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As OPD hits oversight milestone, Schaaf praises commission she was accused of interfering with

For the first time in nearly two decades, the Oakland Police Department is close to being out from under federal oversight originally intended to last just five years. 

The reform momentum was born in response to the Riders scandal exposed by a rookie officer in 2000. The Riders, made up of four former Oakland officers, were accused of falsifying reports, beating suspects, planting drugs and using intimidation to keep other officers silent. A group of 119 people who claimed to be victims of the Riders filed a civil rights lawsuit in 2003 – federal oversight was part of the Negotiated Settlement Agreement in that case. 

To say the department has since struggled to rid itself of corruption and officer misbehavior would be a gross understatement. OPD continued to make headlines for excessive force and sexual misconduct, as well as last year’s sexist and racist social media scandal. Lack of leadership continuity certainly did not help the situation. From 1999 to 2021, the department was led by a total of 12 different people, some of whom briefly filled the role as acting or interim chiefs. 

The department’s reform progress notably picked up pace when Chief of Police LeRonne L. Armstrong came aboard in Feb. 2021, aided by the work of the citizen Oakland Police Commission. 

In a press conference held Wednesday, Mayor Libby Schaaf joined by Armstrong to discuss the potential turn in tide. 

U.S. District Judge William Orrick said in a hearing earlier Wednesday that the department has made significant progress on all but one of 52 court-ordered reforms — the one outstanding reform being consistent discipline of officers. Orrick signaled he would soon issue an order that would basically put OPD on probation for a year. The Police Department could be free of federal oversight if it remains in compliance for the one-year period.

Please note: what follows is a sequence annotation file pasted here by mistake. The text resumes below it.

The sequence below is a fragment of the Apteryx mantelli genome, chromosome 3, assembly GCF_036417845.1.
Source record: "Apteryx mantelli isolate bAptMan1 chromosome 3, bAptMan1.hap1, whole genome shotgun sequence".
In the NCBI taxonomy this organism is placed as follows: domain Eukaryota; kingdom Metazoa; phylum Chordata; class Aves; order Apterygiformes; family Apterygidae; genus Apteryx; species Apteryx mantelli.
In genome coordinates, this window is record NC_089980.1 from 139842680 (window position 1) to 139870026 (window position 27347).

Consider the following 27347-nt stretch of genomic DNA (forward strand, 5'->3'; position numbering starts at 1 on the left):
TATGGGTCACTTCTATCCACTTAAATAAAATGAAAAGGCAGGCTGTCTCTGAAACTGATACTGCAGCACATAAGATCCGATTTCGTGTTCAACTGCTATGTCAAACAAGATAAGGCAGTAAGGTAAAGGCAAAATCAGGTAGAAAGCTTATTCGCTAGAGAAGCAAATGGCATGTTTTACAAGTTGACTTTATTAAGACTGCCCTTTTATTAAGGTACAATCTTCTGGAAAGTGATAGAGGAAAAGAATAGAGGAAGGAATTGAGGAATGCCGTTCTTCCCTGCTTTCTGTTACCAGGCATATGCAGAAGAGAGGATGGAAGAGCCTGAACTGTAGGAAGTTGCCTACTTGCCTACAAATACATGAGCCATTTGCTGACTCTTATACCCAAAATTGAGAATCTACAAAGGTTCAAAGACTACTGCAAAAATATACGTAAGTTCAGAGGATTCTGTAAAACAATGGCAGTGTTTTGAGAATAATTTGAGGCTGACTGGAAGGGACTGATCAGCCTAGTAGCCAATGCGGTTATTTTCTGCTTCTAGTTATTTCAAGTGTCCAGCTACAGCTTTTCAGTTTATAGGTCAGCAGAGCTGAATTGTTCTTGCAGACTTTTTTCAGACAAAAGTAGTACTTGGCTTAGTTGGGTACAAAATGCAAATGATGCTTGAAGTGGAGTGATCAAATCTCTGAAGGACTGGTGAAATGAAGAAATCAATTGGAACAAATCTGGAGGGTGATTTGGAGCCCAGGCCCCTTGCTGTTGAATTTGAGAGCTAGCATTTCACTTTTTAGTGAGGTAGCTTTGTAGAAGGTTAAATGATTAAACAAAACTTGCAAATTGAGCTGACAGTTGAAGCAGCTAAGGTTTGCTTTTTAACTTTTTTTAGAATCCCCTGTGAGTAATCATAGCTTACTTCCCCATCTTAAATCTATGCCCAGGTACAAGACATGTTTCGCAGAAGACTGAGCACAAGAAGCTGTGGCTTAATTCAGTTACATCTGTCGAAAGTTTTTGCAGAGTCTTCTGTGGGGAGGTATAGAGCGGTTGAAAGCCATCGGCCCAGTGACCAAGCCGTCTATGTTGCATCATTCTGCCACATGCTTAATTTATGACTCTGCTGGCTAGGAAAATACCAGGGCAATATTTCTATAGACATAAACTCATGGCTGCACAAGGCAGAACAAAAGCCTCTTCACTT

The judge has not yet issued a final order, but Schaaf said:

“We do recognize that today was a milestone in a continual journey towards Oakland’s reforms and professionalism as a national model in policing. That’s our united commitment, as the leaders of this city, that this is not something that will ever be over.”

She continued:

“It’s a continual quest for us…to ensure that our police department is the national model, is the vanguard for progressive, professional policing.”

Armstrong said:

“At first we want to really recognize the members of the Oakland Police Department. I think this has been a commitment that all of the members of the police department has agreed to: the idea that we want to be progressive, the idea that we recognize the community’s call for change and our officers stepping up.”  

The mayor touted OPD’s “significant” changes, though she acknowledged there’s much more work ahead.

Schaaf, also joined by Oakland Police Commission Chair Tyfahra Milele and the citizen commission’s latest inspector general, Michelle Phillips, added:

“One of the very important things that was said today is that part of that order will include consultation with our police commission, and we want to express our gratitude that the professionalism of this commission, especially with the addition of our new inspector general, is a critical piece of sustainability and continued advancement in our belief that Oakland shall be the national model in policing.” 

The mayor’s praise of the police commission was striking, given that she was accused in 2019 of interfering with their work, allegedly rendering them ineffective.

Ginale Harris, who served then as vice chair, said at the time that the commission was “working with a broken wing.” Maureen Benson, a former commissioner, said she’d witnessed Schaaf interfering with commission activities. The independent citizen oversight group was plagued by inadequate budget, structural confusion and political influence.   

City Councilmember Rebecca Kaplan responded with Measure SI, a charter amendment that bolstered the power of the independent police commission and created the Office of the Inspector General position – the commission was previously at the mercy of the mayor-appointed city attorney, creating a conflict of interest.

Measure S1 passed in Nov. 2020 by more than 80 percent of the vote. 

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